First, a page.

Posted on 15/10/2014 in News 32 2014
Scientists discuss whether fire risks justify using PIN FRs

In the recently published book on “Polymer Green Flame Retardants” (2014, see image), David Purser and Vyto Babrauskas et al. discuss whether or not the use of flame retardants is justified when compared to the chemical risks of toxic and environmental impacts:

David Purser examines how flame retardants can reduce fire dangers by reducing the probability of ignition (start of fire) and by slowing subsequent fire growth and flame spread, so giving more time for occupants to escape or for fire suppression activities. He compares the cases of upholstered furniture & bedding in the UK where fire deaths decreased since the 1988 UK furniture fire safety regulations (combined with other factors such as implementation of smoke alarms) and televisions in the USA where fires increased after a reduction in the use of flame retardants.
Dr. Purser presents in detail fire test data from FR and non FR upholstered furniture, showing that the use of FRs definitely can improve fire performance and tenability time (ASET = the time during which escape is possible from a room), with increases ranging from a few minutes to 20 minutes. He underlines that even just one minute of increased time before rapid fire growth can significantly increase the chance of occupants reaching safety.
He concludes that “FR systems and additives reduce fire losses, fire injuries, and deaths by reducing the probability of serious fires developing …. increasing the time to rapid fire development and the size of the ultimate fire, thereby increasing the time available for escape and the probability of survival for occupants”.

He underlines that, to compare overall advantages and disadvantages of the use of FRs, it is essential that each FR system is examined individually, looking at the extent of release into the environment, bioavailability and possible associated toxic effects. Because FR systems vary enormously for these parameters “it should be possible to choose candidates (FR systems) for all applications which are ‘environmentally friendly’ while still providing a useful fire safety function”.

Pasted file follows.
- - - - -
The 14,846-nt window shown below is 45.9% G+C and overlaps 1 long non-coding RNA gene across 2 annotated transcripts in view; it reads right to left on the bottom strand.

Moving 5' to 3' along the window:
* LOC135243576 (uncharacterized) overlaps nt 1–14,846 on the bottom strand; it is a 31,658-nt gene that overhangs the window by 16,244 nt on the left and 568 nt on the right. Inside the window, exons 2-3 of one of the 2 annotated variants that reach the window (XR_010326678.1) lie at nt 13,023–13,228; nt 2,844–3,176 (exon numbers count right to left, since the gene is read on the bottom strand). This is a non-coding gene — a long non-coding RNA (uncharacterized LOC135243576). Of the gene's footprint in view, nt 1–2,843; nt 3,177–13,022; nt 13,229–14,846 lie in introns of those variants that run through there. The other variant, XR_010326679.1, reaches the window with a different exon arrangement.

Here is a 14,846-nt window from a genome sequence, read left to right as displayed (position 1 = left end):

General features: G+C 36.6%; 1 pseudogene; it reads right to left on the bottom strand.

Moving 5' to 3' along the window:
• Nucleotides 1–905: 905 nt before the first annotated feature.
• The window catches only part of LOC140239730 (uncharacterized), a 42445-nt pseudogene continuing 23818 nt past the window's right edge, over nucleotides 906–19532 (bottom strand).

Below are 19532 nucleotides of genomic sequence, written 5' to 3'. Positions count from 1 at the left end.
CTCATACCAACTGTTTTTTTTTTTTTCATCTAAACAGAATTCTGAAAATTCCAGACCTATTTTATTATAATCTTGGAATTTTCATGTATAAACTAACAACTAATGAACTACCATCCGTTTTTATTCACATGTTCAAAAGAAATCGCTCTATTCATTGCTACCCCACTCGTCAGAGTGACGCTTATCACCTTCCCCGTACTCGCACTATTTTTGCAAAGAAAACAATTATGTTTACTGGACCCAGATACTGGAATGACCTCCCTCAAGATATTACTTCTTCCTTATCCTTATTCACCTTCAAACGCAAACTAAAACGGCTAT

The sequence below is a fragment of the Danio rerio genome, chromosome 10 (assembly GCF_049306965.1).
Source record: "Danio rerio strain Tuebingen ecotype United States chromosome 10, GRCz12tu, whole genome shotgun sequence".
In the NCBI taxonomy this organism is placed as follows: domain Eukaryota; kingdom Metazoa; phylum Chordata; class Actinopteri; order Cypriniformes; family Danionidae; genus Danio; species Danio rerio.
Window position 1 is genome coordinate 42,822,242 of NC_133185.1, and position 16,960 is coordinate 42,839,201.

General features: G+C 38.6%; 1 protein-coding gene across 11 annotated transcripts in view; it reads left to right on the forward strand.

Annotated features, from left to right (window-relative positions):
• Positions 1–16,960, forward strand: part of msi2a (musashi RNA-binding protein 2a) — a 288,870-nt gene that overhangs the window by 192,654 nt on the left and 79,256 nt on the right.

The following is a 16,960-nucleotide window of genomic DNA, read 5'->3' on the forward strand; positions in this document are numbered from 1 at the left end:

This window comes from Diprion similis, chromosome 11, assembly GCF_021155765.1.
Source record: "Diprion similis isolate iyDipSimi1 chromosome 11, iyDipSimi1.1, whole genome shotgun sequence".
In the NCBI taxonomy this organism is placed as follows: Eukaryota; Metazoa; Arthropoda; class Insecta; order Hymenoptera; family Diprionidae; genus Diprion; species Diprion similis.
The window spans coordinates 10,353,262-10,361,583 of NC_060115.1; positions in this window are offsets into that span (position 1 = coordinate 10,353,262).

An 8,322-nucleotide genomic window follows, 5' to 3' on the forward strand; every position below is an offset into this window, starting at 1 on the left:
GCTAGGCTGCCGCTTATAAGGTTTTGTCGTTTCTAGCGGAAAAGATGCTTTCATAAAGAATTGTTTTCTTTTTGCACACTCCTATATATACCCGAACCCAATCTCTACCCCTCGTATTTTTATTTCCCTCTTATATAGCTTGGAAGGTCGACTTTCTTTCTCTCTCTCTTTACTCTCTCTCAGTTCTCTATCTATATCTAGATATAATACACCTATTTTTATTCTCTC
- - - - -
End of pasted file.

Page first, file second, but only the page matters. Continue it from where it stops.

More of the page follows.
Vyto Babrauskas, Rebecca Fuoco and Arlene Blum discuss compare the benefits of using flame retardants in polymers with the toxicity risks. They note that “when a number of halogenated FRs received detailed study, they were found to be persistent when introduced into the environment and to have serious adverse health consequences”. No toxicity concerns are expressed about FRs other than halogenated FRs and phosphorus esters, and the authors suggest that less data is available for other types of FR. Concerning benefits of FRs, the authors note that FRs bring a fire safety benefit if they achieve at least one of the following:

  • significantly reduce the severity of fire, once a material is ignited
  • prevent ignition by small flames, for consumer products

They suggest that in furniture foam, FR systems used in the USA do not reduce severity of fire and, in the actual furniture, do not prevent ignition because the flammable covering textile ignites and overcomes the foam’s fire resistance. [note: this is not applicable in the UK, where the furniture fire safety regulations require FRs to achieve reduced heat release from foams and where the covering textile is fire resistant.]
They indicate that in building insulation foam, fire safety treatment could be not necessary on condition that the foam is protected by a fire resistant covering (e.g. plaster board), provided that building regulations ensure rigorously that fires cannot reach insulation material by penetrating cavities and voids, for example.

These authors also consider small flame resistance requirements for TV sets. They show that best estimates for TV set fires are 18.2 fires/million TVs/year in Europe (FRs not used in TV casings) and 13 in the USA (FRs are used) but they consider that this data does not clearly show a fire safety advantage.

They conclude that when assessing flammability standards and fire safety regulations, the long-term environmental and human health impacts of flame retardants should be taken into account, as well as life-cycle impacts associated with production, use and disposal, in particular for standards and regulations concerning consumer products. Their general conclusion is that alternative designs, non-flammable materials, fire barriers and safer chemicals should be considered. “Currently, several halogen-free compounds have been shown to be effective FRs, and almost all production polymers … have halogen-free formulations that will meet current fire safety standards”.

“Fire safety Performance of Flame Retardants Compared with Toxic and Environmental Hazards”, David Purser, Hartford Environmental Research, UK, 36 pages
“Flame Retardant Additives in Polymers: When do the Fire Safety Benefits Outweigh the Toxicity Risks?”, Vytenis Babrauskas, Fire Science & Technology Inc., USA, Rebecca Fuoco and Arlene Blum, Green Science Policy Institute, USA, 36 pages
In: “Polymer Green Flame Retardants”, Ed. C. Papaspyrides and P. Kiliaris, Elsevier ISBN 978-0-444-53808-6, 924 pages, September 2014, 124€ 
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